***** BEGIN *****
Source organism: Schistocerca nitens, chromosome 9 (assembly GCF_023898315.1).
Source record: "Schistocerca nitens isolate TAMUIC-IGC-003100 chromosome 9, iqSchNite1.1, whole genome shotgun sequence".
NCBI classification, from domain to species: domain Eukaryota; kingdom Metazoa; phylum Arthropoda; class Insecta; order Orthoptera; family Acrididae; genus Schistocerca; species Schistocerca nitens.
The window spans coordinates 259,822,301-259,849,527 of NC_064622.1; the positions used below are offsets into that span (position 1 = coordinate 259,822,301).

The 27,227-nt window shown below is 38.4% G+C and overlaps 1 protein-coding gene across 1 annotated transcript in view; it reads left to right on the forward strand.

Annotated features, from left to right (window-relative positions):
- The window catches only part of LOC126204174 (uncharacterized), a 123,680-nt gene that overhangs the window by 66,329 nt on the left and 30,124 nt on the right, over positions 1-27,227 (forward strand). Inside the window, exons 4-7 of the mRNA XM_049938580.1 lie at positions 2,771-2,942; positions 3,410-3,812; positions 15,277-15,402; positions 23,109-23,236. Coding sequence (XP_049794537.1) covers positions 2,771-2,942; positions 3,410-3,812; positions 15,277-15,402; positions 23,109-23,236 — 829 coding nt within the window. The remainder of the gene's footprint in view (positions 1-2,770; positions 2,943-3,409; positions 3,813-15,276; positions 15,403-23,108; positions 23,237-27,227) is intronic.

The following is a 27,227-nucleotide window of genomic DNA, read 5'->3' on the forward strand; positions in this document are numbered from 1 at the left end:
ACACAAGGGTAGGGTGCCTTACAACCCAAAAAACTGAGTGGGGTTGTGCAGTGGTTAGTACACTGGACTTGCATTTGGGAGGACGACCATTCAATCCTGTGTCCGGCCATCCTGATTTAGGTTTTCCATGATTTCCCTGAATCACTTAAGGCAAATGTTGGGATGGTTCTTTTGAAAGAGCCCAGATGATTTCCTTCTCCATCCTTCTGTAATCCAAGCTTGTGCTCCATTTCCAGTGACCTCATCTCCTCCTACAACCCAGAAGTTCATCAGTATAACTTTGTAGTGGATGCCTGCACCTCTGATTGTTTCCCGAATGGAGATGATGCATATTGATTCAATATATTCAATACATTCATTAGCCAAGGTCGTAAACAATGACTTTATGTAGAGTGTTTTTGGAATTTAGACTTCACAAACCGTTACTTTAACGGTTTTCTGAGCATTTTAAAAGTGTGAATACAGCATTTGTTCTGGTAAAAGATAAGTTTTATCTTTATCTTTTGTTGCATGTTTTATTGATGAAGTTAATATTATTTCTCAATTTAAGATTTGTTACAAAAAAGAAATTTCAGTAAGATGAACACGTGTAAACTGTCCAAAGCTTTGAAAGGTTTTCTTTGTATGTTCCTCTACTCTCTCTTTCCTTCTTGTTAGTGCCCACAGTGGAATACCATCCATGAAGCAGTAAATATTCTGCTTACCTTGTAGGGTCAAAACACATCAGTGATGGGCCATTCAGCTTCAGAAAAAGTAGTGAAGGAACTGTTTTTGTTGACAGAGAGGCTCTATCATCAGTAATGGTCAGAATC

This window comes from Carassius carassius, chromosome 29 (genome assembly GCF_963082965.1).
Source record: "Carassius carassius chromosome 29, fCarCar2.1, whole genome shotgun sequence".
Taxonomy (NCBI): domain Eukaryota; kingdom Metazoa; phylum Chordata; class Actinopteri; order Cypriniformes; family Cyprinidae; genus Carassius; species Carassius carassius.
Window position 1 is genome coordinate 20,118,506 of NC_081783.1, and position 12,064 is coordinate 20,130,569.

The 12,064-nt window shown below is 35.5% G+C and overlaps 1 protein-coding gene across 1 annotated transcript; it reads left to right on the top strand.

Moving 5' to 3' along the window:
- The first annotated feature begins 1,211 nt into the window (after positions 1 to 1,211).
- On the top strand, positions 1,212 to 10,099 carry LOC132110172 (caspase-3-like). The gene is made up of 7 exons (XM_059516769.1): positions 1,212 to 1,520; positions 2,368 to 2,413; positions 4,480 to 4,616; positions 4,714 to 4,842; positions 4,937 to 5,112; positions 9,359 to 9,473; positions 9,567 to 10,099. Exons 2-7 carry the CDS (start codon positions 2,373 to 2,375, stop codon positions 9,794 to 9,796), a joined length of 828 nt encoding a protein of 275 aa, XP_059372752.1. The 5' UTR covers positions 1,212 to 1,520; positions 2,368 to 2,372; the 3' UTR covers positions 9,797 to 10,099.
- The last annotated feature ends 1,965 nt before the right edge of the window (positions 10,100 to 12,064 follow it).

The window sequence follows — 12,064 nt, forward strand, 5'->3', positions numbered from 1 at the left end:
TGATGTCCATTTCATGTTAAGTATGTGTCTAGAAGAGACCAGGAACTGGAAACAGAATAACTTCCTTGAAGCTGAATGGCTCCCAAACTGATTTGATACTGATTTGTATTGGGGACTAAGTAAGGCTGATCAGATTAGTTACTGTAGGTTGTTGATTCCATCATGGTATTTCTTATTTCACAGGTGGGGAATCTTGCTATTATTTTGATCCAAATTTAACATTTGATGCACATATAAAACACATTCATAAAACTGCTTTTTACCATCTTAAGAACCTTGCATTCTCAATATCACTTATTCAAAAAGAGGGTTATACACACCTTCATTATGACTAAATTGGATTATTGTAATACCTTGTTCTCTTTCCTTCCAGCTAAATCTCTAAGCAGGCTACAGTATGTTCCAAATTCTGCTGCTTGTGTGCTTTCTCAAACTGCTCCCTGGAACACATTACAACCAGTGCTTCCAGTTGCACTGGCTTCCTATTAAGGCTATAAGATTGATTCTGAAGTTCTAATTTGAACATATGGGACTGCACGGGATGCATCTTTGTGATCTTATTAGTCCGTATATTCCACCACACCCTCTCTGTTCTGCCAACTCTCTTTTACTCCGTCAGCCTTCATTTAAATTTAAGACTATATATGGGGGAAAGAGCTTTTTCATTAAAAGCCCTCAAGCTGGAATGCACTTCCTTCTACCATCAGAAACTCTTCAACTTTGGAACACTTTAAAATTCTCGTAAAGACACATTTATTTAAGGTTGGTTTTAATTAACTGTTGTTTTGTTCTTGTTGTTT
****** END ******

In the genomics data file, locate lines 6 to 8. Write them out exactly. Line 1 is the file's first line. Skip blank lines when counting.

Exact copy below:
Annotated features, from left to right (window-relative positions):
- The window catches only part of LOC126204174 (uncharacterized), a 123,680-nt gene that overhangs the window by 66,329 nt on the left and 30,124 nt on the right, over positions 1-27,227 (forward strand). Inside the window, exons 4-7 of the mRNA XM_049938580.1 lie at positions 2,771-2,942; positions 3,410-3,812; positions 15,277-15,402; positions 23,109-23,236. Coding sequence (XP_049794537.1) covers positions 2,771-2,942; positions 3,410-3,812; positions 15,277-15,402; positions 23,109-23,236 — 829 coding nt within the window. The remainder of the gene's footprint in view (positions 1-2,770; positions 2,943-3,409; positions 3,813-15,276; positions 15,403-23,108; positions 23,237-27,227) is intronic.

The following is a 27,227-nucleotide window of genomic DNA, read 5'->3' on the forward strand; positions in this document are numbered from 1 at the left end: